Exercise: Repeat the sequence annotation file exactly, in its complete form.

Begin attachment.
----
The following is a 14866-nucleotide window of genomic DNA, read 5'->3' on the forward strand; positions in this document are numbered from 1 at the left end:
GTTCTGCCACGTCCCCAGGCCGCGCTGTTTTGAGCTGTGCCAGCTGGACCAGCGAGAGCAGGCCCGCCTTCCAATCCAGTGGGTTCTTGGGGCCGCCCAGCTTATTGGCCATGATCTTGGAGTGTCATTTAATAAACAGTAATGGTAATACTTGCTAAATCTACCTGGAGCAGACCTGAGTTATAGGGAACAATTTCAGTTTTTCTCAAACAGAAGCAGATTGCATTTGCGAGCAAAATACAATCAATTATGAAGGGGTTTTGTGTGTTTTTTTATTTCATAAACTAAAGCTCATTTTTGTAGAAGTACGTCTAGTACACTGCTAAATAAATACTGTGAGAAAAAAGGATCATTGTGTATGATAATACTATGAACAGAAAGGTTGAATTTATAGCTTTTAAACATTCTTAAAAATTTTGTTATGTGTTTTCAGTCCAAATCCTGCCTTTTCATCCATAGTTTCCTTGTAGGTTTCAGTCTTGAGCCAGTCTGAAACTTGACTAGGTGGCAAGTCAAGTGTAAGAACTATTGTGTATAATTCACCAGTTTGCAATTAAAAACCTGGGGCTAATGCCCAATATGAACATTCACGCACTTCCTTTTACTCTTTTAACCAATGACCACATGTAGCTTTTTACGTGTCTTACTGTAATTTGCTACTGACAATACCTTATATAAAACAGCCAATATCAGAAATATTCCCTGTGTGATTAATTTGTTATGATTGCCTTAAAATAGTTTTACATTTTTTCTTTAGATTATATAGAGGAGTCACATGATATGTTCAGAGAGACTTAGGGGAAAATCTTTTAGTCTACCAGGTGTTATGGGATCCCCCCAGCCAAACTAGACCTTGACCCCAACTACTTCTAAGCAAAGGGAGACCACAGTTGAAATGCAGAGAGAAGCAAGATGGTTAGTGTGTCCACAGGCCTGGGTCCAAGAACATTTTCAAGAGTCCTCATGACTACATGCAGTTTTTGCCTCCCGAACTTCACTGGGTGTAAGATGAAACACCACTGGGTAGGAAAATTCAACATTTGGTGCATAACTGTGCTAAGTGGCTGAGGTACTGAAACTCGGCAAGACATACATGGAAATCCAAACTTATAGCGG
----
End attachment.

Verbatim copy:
The following is a 14866-nucleotide window of genomic DNA, read 5'->3' on the forward strand; positions in this document are numbered from 1 at the left end:
GTTCTGCCACGTCCCCAGGCCGCGCTGTTTTGAGCTGTGCCAGCTGGACCAGCGAGAGCAGGCCCGCCTTCCAATCCAGTGGGTTCTTGGGGCCGCCCAGCTTATTGGCCATGATCTTGGAGTGTCATTTAATAAACAGTAATGGTAATACTTGCTAAATCTACCTGGAGCAGACCTGAGTTATAGGGAACAATTTCAGTTTTTCTCAAACAGAAGCAGATTGCATTTGCGAGCAAAATACAATCAATTATGAAGGGGTTTTGTGTGTTTTTTTATTTCATAAACTAAAGCTCATTTTTGTAGAAGTACGTCTAGTACACTGCTAAATAAATACTGTGAGAAAAAAGGATCATTGTGTATGATAATACTATGAACAGAAAGGTTGAATTTATAGCTTTTAAACATTCTTAAAAATTTTGTTATGTGTTTTCAGTCCAAATCCTGCCTTTTCATCCATAGTTTCCTTGTAGGTTTCAGTCTTGAGCCAGTCTGAAACTTGACTAGGTGGCAAGTCAAGTGTAAGAACTATTGTGTATAATTCACCAGTTTGCAATTAAAAACCTGGGGCTAATGCCCAATATGAACATTCACGCACTTCCTTTTACTCTTTTAACCAATGACCACATGTAGCTTTTTACGTGTCTTACTGTAATTTGCTACTGACAATACCTTATATAAAACAGCCAATATCAGAAATATTCCCTGTGTGATTAATTTGTTATGATTGCCTTAAAATAGTTTTACATTTTTTCTTTAGATTATATAGAGGAGTCACATGATATGTTCAGAGAGACTTAGGGGAAAATCTTTTAGTCTACCAGGTGTTATGGGATCCCCCCAGCCAAACTAGACCTTGACCCCAACTACTTCTAAGCAAAGGGAGACCACAGTTGAAATGCAGAGAGAAGCAAGATGGTTAGTGTGTCCACAGGCCTGGGTCCAAGAACATTTTCAAGAGTCCTCATGACTACATGCAGTTTTTGCCTCCCGAACTTCACTGGGTGTAAGATGAAACACCACTGGGTAGGAAAATTCAACATTTGGTGCATAACTGTGCTAAGTGGCTGAGGTACTGAAACTCGGCAAGACATACATGGAAATCCAAACTTATAGCGG